Three years ago, it became clear the pharmaceutical industry had a product-pricing challenge. Increasing scrutiny made it critical to prepare for attention around pricing from different stakeholders with diverse views. That sparked Brian Reid to build a data-first approach to communications about medication pricing, leading to the foundation of W2O’s Value and Access offering to provide counsel around pricing, access, and reimbursement.
He created an analytics tool that crunches 31 different variables to create a risk assessment for five different audiences. Brian and his team also created a media database that has logged thousands of products and spokespeople, which fuels the Value Report, a weekly analysis of pricing and value news that has a circulation of more than 1,000.
This is where Brian’s background in journalism comes in handy. He started his career at Bloomberg News, where he covered medical science and the FDA for five years. He was a founding editor of Health-IT World, an award-winning email newsletter. And his online work has been noted by Wired.com, the Wall Street Journal, and the Boston Globe, among others. Prior to joining W2O, Brian worked at the National Institutes of Health, where he wrote and produced patient education content for one of the Institutes.
In addition to overseeing production on W2O’s Value Report, he also recently launched “Redeeming Value,” a podcast on value and access. “Brian is rara avis in the communications world,” exclaims Javier Boix, Head of U.S. Public Affairs, AbbVie. “His balanced, sharp, insightful, and incisive style is much needed in a healthcare world that is full of opportunities and challenges.”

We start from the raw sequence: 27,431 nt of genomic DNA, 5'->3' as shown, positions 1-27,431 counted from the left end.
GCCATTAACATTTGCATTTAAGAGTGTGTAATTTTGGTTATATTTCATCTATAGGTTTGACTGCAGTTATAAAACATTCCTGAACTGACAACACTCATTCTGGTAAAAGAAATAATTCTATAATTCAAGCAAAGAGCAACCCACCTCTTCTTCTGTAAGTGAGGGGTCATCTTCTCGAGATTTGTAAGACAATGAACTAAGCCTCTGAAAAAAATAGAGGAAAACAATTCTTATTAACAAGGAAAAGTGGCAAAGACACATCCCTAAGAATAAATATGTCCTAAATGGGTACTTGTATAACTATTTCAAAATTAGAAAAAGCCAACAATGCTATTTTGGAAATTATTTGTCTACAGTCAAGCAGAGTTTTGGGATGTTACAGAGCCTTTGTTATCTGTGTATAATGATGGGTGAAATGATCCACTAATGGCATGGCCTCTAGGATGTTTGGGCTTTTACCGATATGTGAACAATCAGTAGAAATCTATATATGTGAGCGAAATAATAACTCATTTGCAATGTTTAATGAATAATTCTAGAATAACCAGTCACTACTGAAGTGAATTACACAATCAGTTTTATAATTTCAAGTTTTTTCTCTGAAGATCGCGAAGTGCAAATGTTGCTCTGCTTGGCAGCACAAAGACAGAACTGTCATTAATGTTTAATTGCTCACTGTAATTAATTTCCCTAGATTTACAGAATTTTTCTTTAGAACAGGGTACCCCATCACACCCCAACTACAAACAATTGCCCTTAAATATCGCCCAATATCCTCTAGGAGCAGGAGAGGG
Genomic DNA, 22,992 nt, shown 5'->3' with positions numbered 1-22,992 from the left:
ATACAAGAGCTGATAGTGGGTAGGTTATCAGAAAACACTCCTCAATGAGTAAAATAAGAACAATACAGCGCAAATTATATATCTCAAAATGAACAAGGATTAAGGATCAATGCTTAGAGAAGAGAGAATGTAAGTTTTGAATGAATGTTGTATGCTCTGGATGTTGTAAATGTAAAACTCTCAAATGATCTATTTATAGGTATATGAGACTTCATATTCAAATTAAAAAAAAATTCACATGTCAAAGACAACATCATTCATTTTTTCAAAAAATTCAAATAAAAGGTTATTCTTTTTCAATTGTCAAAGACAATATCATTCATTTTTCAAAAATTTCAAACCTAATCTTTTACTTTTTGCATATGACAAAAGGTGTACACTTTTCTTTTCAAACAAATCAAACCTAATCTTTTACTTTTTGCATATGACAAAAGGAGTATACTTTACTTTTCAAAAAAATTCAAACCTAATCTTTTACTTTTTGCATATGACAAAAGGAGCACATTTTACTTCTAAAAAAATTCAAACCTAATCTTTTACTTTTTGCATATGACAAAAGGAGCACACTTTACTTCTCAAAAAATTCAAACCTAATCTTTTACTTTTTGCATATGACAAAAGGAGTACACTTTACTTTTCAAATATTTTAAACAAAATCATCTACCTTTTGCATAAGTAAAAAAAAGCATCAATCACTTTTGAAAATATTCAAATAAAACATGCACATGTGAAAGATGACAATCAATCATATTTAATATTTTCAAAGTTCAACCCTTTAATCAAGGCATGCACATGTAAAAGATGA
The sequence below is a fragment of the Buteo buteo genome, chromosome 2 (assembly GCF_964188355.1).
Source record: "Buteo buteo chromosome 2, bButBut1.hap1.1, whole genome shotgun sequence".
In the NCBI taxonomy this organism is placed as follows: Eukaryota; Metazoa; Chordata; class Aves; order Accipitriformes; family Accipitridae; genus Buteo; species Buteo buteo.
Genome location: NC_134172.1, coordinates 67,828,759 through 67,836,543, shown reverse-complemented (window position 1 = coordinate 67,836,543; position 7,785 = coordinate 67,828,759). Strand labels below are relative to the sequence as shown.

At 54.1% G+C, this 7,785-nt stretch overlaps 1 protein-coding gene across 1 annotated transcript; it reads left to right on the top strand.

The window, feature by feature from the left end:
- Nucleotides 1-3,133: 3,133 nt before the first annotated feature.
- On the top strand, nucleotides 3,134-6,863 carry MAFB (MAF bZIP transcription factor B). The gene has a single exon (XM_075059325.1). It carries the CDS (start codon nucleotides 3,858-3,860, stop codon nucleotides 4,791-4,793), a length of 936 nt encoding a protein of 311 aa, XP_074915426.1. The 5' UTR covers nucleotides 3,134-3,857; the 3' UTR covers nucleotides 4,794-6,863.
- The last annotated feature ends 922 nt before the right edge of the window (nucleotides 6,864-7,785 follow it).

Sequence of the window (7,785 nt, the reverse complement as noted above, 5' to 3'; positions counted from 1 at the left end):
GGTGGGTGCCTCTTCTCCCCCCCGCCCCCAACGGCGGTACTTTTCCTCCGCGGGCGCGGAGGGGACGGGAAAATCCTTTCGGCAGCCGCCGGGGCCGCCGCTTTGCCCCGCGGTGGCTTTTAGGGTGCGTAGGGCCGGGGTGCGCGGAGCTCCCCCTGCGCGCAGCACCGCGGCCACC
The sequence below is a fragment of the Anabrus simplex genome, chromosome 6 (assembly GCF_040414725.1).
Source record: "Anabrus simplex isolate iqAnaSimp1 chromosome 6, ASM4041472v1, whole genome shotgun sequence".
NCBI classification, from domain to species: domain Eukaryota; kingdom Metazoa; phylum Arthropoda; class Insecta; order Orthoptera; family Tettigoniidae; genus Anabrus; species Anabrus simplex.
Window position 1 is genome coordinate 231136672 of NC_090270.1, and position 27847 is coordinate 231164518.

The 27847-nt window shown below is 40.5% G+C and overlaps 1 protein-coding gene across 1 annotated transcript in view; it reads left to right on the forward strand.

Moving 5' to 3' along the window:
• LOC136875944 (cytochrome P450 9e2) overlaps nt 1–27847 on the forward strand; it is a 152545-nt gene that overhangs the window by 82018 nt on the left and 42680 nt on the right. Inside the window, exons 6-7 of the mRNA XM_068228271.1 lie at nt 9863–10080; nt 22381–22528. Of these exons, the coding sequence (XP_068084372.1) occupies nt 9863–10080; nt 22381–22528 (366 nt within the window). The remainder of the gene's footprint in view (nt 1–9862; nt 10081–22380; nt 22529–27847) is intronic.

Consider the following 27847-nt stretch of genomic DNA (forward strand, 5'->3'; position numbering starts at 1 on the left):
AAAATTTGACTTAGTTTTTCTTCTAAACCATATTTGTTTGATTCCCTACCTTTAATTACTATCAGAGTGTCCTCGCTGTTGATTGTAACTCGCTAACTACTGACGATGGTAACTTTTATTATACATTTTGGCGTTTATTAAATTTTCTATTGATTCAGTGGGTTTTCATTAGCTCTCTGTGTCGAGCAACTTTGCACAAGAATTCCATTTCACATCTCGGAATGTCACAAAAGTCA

Now, as Managing Director of Healthcare at W2O Group, he provides high-level strategic media relations and issues management counsel, specializing in multiple disease areas including oncology, inflammatory diseases, and pain. For instance, Brian and his team partnered with the National Pharmaceutical Council to launch a new campaign, “Going Below the Surface,” to explore the better ways of understanding what society receives for its investment in healthcare and where those dollars are spent well and spend poorly.